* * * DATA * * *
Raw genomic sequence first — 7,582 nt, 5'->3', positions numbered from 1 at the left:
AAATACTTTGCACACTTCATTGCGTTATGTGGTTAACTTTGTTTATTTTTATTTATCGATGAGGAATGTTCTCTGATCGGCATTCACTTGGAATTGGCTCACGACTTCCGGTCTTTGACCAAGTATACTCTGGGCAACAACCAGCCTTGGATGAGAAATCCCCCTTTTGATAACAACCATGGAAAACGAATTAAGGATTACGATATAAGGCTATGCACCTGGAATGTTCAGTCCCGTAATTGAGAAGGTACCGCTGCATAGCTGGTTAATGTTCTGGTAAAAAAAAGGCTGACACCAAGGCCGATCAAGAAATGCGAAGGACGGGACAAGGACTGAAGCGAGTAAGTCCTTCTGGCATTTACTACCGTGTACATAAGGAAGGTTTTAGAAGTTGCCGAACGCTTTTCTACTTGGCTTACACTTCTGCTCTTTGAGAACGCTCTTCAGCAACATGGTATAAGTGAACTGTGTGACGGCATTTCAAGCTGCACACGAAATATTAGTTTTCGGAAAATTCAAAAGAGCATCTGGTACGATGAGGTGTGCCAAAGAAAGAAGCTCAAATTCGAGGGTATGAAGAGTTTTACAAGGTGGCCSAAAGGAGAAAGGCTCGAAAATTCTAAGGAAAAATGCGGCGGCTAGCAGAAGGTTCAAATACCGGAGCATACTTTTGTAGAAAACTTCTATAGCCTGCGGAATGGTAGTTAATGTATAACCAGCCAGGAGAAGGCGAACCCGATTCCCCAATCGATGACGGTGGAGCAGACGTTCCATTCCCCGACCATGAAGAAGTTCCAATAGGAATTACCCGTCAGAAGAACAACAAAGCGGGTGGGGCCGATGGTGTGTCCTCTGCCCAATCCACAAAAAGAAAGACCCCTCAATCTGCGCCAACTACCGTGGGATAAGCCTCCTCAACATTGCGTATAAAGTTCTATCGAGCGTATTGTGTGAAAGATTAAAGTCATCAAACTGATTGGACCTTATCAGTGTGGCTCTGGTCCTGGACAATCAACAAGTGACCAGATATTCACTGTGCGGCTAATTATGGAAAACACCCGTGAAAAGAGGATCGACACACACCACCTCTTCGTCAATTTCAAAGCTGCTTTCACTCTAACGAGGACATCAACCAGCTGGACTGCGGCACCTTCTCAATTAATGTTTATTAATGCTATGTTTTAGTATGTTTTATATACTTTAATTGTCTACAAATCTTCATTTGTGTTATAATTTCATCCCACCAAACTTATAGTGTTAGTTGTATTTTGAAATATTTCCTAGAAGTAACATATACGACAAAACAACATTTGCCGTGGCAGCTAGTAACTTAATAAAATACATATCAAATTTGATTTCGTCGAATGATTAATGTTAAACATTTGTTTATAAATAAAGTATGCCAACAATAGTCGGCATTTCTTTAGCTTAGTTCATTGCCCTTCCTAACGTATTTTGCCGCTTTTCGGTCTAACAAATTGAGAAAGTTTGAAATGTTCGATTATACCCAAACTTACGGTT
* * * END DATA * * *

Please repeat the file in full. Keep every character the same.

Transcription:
Raw genomic sequence first — 7,582 nt, 5'->3', positions numbered from 1 at the left:
AAATACTTTGCACACTTCATTGCGTTATGTGGTTAACTTTGTTTATTTTTATTTATCGATGAGGAATGTTCTCTGATCGGCATTCACTTGGAATTGGCTCACGACTTCCGGTCTTTGACCAAGTATACTCTGGGCAACAACCAGCCTTGGATGAGAAATCCCCCTTTTGATAACAACCATGGAAAACGAATTAAGGATTACGATATAAGGCTATGCACCTGGAATGTTCAGTCCCGTAATTGAGAAGGTACCGCTGCATAGCTGGTTAATGTTCTGGTAAAAAAAAGGCTGACACCAAGGCCGATCAAGAAATGCGAAGGACGGGACAAGGACTGAAGCGAGTAAGTCCTTCTGGCATTTACTACCGTGTACATAAGGAAGGTTTTAGAAGTTGCCGAACGCTTTTCTACTTGGCTTACACTTCTGCTCTTTGAGAACGCTCTTCAGCAACATGGTATAAGTGAACTGTGTGACGGCATTTCAAGCTGCACACGAAATATTAGTTTTCGGAAAATTCAAAAGAGCATCTGGTACGATGAGGTGTGCCAAAGAAAGAAGCTCAAATTCGAGGGTATGAAGAGTTTTACAAGGTGGCCSAAAGGAGAAAGGCTCGAAAATTCTAAGGAAAAATGCGGCGGCTAGCAGAAGGTTCAAATACCGGAGCATACTTTTGTAGAAAACTTCTATAGCCTGCGGAATGGTAGTTAATGTATAACCAGCCAGGAGAAGGCGAACCCGATTCCCCAATCGATGACGGTGGAGCAGACGTTCCATTCCCCGACCATGAAGAAGTTCCAATAGGAATTACCCGTCAGAAGAACAACAAAGCGGGTGGGGCCGATGGTGTGTCCTCTGCCCAATCCACAAAAAGAAAGACCCCTCAATCTGCGCCAACTACCGTGGGATAAGCCTCCTCAACATTGCGTATAAAGTTCTATCGAGCGTATTGTGTGAAAGATTAAAGTCATCAAACTGATTGGACCTTATCAGTGTGGCTCTGGTCCTGGACAATCAACAAGTGACCAGATATTCACTGTGCGGCTAATTATGGAAAACACCCGTGAAAAGAGGATCGACACACACCACCTCTTCGTCAATTTCAAAGCTGCTTTCACTCTAACGAGGACATCAACCAGCTGGACTGCGGCACCTTCTCAATTAATGTTTATTAATGCTATGTTTTAGTATGTTTTATATACTTTAATTGTCTACAAATCTTCATTTGTGTTATAATTTCATCCCACCAAACTTATAGTGTTAGTTGTATTTTGAAATATTTCCTAGAAGTAACATATACGACAAAACAACATTTGCCGTGGCAGCTAGTAACTTAATAAAATACATATCAAATTTGATTTCGTCGAATGATTAATGTTAAACATTTGTTTATAAATAAAGTATGCCAACAATAGTCGGCATTTCTTTAGCTTAGTTCATTGCCCTTCCTAACGTATTTTGCCGCTTTTCGGTCTAACAAATTGAGAAAGTTTGAAATGTTCGATTATACCCAAACTTACGGTT